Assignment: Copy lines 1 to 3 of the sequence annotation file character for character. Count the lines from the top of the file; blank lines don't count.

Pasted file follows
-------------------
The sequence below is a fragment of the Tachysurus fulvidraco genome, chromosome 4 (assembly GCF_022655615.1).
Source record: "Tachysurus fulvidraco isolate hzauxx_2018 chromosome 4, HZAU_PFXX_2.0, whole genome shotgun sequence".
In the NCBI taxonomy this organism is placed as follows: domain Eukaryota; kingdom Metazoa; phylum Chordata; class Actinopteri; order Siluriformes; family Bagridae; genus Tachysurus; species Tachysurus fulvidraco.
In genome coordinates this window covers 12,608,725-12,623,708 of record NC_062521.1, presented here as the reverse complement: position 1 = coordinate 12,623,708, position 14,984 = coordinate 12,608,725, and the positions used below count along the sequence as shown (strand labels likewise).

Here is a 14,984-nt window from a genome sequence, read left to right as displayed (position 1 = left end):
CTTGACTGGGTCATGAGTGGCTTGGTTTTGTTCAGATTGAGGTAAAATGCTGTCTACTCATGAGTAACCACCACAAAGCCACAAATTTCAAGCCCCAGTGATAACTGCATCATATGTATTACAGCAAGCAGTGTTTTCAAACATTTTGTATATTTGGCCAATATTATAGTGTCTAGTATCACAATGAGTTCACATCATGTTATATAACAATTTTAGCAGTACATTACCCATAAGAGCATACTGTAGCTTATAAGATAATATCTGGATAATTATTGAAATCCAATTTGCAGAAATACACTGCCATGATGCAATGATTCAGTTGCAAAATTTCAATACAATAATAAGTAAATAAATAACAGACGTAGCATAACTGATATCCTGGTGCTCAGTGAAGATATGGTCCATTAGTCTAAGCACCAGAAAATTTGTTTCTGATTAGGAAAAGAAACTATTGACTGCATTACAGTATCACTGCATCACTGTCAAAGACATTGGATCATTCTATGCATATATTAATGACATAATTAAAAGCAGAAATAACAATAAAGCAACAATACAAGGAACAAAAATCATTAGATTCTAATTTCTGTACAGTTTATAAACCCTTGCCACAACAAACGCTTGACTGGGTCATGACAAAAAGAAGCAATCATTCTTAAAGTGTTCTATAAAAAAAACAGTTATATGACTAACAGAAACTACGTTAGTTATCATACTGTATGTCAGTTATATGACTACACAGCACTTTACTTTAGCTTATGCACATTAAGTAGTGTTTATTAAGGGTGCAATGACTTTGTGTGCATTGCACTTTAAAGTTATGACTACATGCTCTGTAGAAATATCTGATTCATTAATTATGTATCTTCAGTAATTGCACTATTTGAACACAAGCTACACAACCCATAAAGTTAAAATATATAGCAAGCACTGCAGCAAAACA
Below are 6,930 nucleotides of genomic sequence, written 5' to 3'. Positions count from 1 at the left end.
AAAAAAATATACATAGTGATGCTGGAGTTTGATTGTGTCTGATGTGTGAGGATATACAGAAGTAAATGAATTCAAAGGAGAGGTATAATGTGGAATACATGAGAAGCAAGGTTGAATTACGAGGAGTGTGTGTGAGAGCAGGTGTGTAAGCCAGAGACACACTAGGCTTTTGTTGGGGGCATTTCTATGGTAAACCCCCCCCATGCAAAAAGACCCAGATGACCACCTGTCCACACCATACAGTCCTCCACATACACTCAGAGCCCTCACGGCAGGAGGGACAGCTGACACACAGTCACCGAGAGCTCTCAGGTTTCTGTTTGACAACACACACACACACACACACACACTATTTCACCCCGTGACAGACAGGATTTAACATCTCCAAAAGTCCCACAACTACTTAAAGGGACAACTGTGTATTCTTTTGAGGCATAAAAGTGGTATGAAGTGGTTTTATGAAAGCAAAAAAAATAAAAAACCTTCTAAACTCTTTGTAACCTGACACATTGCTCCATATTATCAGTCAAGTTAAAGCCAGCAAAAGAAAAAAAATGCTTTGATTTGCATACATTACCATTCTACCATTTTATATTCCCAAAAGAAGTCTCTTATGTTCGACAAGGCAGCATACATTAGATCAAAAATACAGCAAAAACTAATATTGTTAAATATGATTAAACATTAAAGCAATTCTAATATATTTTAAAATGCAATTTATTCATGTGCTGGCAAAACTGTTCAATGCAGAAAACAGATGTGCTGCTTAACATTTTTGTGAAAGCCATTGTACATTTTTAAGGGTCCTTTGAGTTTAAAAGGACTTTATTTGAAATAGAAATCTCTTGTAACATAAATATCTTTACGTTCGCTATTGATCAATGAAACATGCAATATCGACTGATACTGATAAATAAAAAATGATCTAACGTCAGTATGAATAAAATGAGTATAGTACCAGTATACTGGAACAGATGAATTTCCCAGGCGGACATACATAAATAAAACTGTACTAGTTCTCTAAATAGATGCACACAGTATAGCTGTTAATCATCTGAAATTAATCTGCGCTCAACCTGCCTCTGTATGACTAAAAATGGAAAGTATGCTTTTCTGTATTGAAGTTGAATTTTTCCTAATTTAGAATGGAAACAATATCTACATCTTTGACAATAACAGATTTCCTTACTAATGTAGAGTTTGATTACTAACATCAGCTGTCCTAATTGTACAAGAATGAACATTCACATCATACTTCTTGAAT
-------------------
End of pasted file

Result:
The sequence below is a fragment of the Tachysurus fulvidraco genome, chromosome 4 (assembly GCF_022655615.1).
Source record: "Tachysurus fulvidraco isolate hzauxx_2018 chromosome 4, HZAU_PFXX_2.0, whole genome shotgun sequence".
In the NCBI taxonomy this organism is placed as follows: domain Eukaryota; kingdom Metazoa; phylum Chordata; class Actinopteri; order Siluriformes; family Bagridae; genus Tachysurus; species Tachysurus fulvidraco.